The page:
Dave Chappelle: 8:46 | Review by Steve Bennett
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Dave Chappelle: 8:46

Review by Steve Bennett

Too much has been written in response to Hannah Gadsby’s assertion of the truth that some traumas are too raw for comedy. But it is the same reason why Dave Chappelle makes negligible attempts to temper the deadly serious issues at the heart of 8:46 with any attempt at a punchline. 

‘This is not funny at all’ is his own verdict. The ‘special’, if we can call it that, is not even meant as comedy – but is what happens when an eloquent, compelling presence is compelled by a passion and an urgency to address an issue that strikes at his heart: the death of George Floyd that brought the untreated cancer of racism in American society to the surface once more.

This rush-released half-hour special apparently came in response to other commentators calling on Chappelle to speak up – as if his thoughts on the issue might surprise anyone given he’s spent two decades addressing it.  The stand-up acknowledges this is surely a time for celebrities to take a back seat, musing, ‘why would anyone care what their favourite comedian thinks after they saw a police officer kneel on a man’s neck for 8 minutes 46 seconds?’

‘This is the streets talking for themselves,’ he says of the Black Lives Matter protest erupting around the world. ‘I’ll keep my mouth shut.’ Though he ignores the contradiction that he’s saying as much on a widely-viewed recording put onto YouTube by Netflix.

Over the course of the special, Chappelle essentially makes two lists. One is of just some of the black men who have unjustly died at the hands of police, a roll-call  seemingly without end; the second is a selected catalogue the commentators he accuses of fanning the flames. The finer points of the second might be lost on UK audiences, as is the adulation he expresses for LeBron James, but the sincerity is absolute. However it is his telling of how history keeps repeating, giving grim context to the volatile situation, that is so mesmerising.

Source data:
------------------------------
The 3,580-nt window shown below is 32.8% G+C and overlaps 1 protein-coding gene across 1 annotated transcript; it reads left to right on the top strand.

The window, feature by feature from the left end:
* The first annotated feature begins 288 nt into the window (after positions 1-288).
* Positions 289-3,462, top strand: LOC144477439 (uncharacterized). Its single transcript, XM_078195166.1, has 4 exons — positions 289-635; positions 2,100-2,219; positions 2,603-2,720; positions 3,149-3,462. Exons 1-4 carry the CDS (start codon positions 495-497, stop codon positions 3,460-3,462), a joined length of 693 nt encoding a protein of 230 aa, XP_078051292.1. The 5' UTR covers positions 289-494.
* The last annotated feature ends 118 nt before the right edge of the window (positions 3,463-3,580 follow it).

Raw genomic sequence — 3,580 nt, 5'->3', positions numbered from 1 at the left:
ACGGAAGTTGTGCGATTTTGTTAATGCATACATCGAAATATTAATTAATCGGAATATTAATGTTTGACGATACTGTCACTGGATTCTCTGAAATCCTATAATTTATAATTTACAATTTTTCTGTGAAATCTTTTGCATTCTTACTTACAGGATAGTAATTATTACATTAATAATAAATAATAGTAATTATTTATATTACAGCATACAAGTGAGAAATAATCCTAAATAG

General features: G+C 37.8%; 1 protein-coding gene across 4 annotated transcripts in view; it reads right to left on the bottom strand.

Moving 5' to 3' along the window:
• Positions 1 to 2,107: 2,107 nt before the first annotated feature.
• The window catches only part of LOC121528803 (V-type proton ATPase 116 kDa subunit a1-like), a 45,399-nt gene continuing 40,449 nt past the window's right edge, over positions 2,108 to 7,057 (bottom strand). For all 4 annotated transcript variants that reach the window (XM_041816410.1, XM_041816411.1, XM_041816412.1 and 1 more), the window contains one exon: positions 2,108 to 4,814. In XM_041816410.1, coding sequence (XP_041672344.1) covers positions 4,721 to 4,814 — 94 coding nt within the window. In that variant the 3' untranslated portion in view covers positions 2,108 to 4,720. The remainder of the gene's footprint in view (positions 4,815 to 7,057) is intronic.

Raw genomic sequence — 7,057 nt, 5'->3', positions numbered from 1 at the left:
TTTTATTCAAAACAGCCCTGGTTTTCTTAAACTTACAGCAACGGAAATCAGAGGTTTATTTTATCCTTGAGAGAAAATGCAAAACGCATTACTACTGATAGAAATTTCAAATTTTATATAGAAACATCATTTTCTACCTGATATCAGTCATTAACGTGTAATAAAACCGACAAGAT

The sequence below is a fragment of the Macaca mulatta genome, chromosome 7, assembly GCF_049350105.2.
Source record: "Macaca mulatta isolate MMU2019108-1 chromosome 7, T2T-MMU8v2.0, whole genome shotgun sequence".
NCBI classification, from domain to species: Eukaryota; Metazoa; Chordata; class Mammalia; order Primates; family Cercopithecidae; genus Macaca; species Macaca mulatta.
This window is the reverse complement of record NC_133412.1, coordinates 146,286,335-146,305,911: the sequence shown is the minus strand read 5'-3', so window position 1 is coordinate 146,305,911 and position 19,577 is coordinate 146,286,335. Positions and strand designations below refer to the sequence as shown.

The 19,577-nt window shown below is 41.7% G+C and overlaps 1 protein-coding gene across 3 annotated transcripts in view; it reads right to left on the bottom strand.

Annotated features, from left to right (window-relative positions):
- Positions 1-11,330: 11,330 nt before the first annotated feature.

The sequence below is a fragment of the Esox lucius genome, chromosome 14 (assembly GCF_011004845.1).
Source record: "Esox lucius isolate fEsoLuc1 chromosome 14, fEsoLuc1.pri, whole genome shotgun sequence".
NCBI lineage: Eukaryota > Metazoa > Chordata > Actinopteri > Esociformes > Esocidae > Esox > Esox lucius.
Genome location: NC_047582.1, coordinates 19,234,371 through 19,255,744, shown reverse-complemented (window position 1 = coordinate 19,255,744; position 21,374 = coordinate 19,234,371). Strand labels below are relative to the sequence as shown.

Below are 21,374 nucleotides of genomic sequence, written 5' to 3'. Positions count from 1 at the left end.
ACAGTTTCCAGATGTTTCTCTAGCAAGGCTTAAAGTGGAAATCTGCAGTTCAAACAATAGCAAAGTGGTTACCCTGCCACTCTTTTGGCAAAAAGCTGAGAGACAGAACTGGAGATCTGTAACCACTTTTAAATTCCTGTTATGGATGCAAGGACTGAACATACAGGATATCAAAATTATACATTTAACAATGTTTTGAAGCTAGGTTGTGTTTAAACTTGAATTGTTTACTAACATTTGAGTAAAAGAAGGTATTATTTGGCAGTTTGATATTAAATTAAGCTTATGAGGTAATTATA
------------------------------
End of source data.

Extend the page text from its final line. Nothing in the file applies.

Chappelle tells of having an encounter with one cop in Beavercreek, Ohio, where he lives and where this set was recorded. He was pulled over by the officer, but waved on his way. The next day, that same officer, shot and killed John Crawford while he was holding a toy gun he was planning on buying in the town’s Walmart. The cop faced no criminal charges.

But Chappelle’s comments - much as  they illuminate how real  this issue is for every black person in America – need no such personal link to assert their authenticity; for 8:46 cuts to the essence of what it is to be a stand-up and why his words carry weight, despite his belief celebrities should remain shtum. His audience, Chappelle asserts, are listening ’because you trust me. I’m not perfect but I don’t lie to you’. The frequent applause breaks he gets demonstrate how the audience are on board with his message.

In some of his recent work, that imperfection has caused controversy, especially when he’s taken swipes at transgender people. But here, with clear targets who are in positions of power or the structure of society itself, Chappelle’s intelligence and insight is precisely targetted. Yes, it’s a howl at the inequities of the system, but more layered, more contextual, than blind rage that captures the sprit of this time.

Shot intimately, with Chappelle holding a notebook – which he never refers to – this feels like it could be a work-in-progress gig. But his thoughts are more powerful for being unfiltered, but not unfocused.

As well being historic in the issues tackled, this fascinating special – or maybe ‘speech’ would be a better description – also claims a first in being the first comedy gig in America since lockdown that wasn’t a drive-in; recorded on June 6 with a socially distanced audience wearing masks, some of them carrying Chappelle branding.

But it’s obvious no clear pandemic is going to stop Chappelle saying what needs to be said. And heard. 

Review date: 15 Jun 2020
Reviewed by: Steve Bennett

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